@lastchancename: I agree; this looks like a sensor with a differential output centered at 2.5V (neutral). Emulating this will require a differential signal. I don't think it's a CAN signal or the levels would be changing too fast for him to measure.

@OP: it's not impossible, but I think you'll need to change your approach a bit.

If I understand you correctly, there are two operational states:
Normal: car works as it did before the Arduino
Modified: Arduino provides fake level signals.

In the Normal mode, you just need to pass the signals through: a DPDT relay or a pair of SPDT relays per sensor will do this just fine.

In the Modified mode, you need to decide what level you want to emulate and provide that voltage instead. Determining how to do this depends on whether you want to send fixed or variable level signals to the body management computer or not.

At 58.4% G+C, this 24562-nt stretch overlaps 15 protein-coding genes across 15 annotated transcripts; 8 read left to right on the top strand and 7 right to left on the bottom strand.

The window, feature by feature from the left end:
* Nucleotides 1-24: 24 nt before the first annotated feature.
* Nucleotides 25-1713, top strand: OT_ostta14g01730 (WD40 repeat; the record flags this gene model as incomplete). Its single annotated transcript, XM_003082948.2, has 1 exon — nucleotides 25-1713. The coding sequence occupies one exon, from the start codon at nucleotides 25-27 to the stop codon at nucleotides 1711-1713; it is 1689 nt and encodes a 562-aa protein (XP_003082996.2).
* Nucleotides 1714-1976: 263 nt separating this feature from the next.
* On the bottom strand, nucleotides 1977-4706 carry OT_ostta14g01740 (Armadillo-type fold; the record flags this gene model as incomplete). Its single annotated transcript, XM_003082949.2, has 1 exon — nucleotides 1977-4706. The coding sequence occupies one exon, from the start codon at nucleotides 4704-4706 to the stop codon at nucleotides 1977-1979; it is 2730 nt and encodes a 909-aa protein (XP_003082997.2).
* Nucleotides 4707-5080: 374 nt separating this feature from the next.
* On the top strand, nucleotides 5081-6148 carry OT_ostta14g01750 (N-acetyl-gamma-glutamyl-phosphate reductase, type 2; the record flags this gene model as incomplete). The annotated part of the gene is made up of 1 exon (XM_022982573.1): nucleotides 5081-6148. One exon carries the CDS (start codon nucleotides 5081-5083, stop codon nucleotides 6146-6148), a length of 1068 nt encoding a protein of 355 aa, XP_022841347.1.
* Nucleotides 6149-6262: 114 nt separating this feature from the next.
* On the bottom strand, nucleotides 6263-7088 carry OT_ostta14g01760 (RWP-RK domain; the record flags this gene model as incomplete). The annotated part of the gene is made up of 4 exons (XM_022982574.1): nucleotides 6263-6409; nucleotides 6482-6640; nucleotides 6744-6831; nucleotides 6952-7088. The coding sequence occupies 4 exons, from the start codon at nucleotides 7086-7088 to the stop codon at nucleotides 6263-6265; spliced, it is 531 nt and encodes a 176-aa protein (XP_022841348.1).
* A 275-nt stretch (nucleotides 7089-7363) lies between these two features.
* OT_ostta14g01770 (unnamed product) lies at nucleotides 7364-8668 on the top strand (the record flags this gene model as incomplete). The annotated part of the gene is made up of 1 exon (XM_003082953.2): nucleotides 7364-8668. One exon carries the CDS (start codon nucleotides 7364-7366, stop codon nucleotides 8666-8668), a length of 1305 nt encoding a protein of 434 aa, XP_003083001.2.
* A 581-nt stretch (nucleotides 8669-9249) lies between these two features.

Either way, it's not hard to explain how to do it, but that "fixed or variable" bit needs to be decided on.

Also, I see six contacts on the airmatic sensor but you only mentioned 4 of them.

Great explanation!
I did purchase some SPDT relays and they are en route for the "normal" mode.

I had no idea that fixed or variable level signals existed and have no idea what I actually need or how to test for what I need.

That being said, do I have the option of both with the Arduino? (MEGA 2560)

I would hope my onboard computer would only require a fixed signal. I was planning a cheaper solution to use a breadboard with resistors and relays so that I could achieve the same results with how I want to send voltages. But, no know about fixed and variable level signals, that is probably not an option either...

I really appreciate the help from you guys! I am new to electronics.

Warranty != Insurance

Doesn't data run over AC current instead of DC?

i think you need more advice than we can give in this situation.
It sounds interesting, but needs hands on.